“The” in Portuguese is either o (pronounced as oo rather than owe) before a masculine singular noun, or a in front of a feminine singular noun. In the plural, you just add an s.
- o livro = the book
- os livros = the books
- a caneta = the pen
- as canetas = the pens
Incidentally, the os and as are pronounced like oosh and ash, which is why Portuguese – particularly the European variety – can be very much a “whoosh whash whoosh”-sounding language, particularly when spoken fast.
The indefinite article
“A” or “an” is um in front of a masculine noun (singular, obviously), or uma in front of a feminine noun.
- um copo = a cup, glass or tumbler
- uma cidade = a city
Unlike in some of the other Romances languages, there is no problem with the vowels of the articles appearing in front of a noun beginning with a vowel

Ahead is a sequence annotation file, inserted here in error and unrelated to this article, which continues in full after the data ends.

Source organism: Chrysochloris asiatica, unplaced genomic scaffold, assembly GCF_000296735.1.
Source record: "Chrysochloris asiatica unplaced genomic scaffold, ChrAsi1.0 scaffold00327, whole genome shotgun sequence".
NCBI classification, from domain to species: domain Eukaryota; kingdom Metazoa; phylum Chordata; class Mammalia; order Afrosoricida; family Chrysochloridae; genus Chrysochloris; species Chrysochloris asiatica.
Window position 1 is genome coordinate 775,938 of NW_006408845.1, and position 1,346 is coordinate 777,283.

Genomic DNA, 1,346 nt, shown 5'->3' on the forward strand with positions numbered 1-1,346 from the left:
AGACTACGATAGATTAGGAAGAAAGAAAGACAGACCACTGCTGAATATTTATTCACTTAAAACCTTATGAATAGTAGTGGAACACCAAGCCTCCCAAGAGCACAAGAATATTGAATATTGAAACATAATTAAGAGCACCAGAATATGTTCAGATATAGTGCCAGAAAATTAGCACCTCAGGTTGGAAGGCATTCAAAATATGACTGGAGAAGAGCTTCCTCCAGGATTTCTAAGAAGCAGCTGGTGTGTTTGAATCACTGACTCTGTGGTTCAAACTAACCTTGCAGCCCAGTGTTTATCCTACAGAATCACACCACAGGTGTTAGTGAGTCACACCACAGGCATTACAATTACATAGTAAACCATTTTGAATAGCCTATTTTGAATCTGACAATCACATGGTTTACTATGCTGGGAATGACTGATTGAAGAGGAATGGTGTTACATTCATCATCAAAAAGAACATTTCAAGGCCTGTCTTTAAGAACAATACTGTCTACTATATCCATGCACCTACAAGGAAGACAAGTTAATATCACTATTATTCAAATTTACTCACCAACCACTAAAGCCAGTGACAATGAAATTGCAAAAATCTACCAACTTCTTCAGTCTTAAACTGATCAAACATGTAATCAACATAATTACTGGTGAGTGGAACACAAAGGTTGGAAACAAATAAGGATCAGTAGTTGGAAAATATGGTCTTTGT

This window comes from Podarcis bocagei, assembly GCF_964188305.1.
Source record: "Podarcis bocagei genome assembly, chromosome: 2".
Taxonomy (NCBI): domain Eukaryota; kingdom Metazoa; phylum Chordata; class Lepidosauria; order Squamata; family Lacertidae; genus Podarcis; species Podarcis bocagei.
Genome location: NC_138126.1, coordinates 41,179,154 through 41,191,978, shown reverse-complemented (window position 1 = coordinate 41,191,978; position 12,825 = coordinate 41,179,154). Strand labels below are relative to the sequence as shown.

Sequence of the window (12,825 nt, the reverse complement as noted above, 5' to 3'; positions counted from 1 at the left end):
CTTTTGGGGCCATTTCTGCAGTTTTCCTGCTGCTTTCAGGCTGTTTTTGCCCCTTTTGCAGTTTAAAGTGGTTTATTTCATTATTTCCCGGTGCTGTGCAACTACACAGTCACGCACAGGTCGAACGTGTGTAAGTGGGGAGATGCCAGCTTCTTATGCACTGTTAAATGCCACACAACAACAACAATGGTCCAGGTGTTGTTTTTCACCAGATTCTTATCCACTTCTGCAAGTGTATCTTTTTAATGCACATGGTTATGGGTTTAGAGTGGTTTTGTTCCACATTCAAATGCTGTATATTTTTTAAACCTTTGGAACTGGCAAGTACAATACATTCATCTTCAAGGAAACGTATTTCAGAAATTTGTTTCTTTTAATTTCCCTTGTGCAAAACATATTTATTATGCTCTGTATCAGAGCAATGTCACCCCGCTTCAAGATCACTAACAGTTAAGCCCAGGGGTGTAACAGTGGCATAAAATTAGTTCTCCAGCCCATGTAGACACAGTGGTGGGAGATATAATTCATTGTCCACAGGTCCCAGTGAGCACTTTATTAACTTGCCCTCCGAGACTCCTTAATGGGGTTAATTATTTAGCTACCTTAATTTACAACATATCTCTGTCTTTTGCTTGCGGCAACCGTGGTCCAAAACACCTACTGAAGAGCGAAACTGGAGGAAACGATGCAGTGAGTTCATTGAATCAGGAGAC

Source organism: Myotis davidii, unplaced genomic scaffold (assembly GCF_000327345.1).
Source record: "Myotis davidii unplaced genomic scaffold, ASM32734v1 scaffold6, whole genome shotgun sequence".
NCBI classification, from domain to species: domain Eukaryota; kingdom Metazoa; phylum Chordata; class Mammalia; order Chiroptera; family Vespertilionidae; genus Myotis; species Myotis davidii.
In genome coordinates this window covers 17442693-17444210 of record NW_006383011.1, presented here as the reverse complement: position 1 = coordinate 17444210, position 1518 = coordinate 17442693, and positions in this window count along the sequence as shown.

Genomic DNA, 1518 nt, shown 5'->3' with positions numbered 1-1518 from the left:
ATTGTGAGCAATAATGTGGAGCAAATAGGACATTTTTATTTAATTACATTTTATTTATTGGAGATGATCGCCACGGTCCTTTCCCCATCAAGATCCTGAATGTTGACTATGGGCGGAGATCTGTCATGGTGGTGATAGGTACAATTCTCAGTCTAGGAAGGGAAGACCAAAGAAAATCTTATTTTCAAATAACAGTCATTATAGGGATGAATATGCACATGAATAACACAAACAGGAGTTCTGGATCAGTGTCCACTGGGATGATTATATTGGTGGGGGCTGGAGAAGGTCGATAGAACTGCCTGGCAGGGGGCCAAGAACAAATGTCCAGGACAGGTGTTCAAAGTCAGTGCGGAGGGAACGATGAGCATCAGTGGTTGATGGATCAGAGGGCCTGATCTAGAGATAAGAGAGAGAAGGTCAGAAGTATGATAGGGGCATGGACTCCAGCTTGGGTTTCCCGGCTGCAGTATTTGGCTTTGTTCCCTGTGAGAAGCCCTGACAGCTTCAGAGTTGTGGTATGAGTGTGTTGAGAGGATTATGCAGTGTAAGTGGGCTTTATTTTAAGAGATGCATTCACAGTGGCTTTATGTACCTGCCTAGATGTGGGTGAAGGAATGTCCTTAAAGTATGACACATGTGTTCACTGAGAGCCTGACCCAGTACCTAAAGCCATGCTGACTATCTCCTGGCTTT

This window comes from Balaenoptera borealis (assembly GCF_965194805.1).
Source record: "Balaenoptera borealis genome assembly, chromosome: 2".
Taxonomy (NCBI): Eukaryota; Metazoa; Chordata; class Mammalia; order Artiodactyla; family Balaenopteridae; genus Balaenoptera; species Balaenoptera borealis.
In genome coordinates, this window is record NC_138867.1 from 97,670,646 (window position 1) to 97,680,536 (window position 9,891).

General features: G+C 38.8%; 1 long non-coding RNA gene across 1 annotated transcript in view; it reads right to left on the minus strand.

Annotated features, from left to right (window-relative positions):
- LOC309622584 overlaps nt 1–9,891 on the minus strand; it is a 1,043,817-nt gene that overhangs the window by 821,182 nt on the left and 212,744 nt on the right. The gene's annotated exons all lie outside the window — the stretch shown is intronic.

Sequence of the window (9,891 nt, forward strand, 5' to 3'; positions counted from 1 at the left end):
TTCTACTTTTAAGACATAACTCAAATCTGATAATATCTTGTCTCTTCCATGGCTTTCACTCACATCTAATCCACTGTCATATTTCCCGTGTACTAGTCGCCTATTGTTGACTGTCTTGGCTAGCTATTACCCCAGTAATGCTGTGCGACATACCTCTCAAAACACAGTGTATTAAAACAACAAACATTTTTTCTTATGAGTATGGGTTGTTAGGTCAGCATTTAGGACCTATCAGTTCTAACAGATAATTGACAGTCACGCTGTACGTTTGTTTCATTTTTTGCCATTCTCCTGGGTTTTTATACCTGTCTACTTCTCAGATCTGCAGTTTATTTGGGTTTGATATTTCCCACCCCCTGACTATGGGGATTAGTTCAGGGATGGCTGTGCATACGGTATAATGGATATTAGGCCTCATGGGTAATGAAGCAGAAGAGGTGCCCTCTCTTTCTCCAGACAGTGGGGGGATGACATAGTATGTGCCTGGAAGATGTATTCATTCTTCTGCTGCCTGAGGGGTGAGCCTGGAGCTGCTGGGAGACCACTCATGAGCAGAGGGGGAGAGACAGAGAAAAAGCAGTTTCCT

- o amigo = the (male) friend
- a amiga = the (female) friend
- uma amiga = a (female) friend
Unilke in English, in Portuguese there is a plural form of the indefinite article, meaning “some”:
- uns copos = some cups, glass or tumbler
- umas cidades = some cities
So far, so good, hey? Nothing too complicated. Yet. Vamos continuar…
How do you recognise whether words are masculine or feminine?
As in other Romance languages, nouns denoting male beings are masculine. Hence o homen = the man, o senhor = the gentleman, o filho = the son, o irmão = the brother, o tio = the uncle, o pai = the father.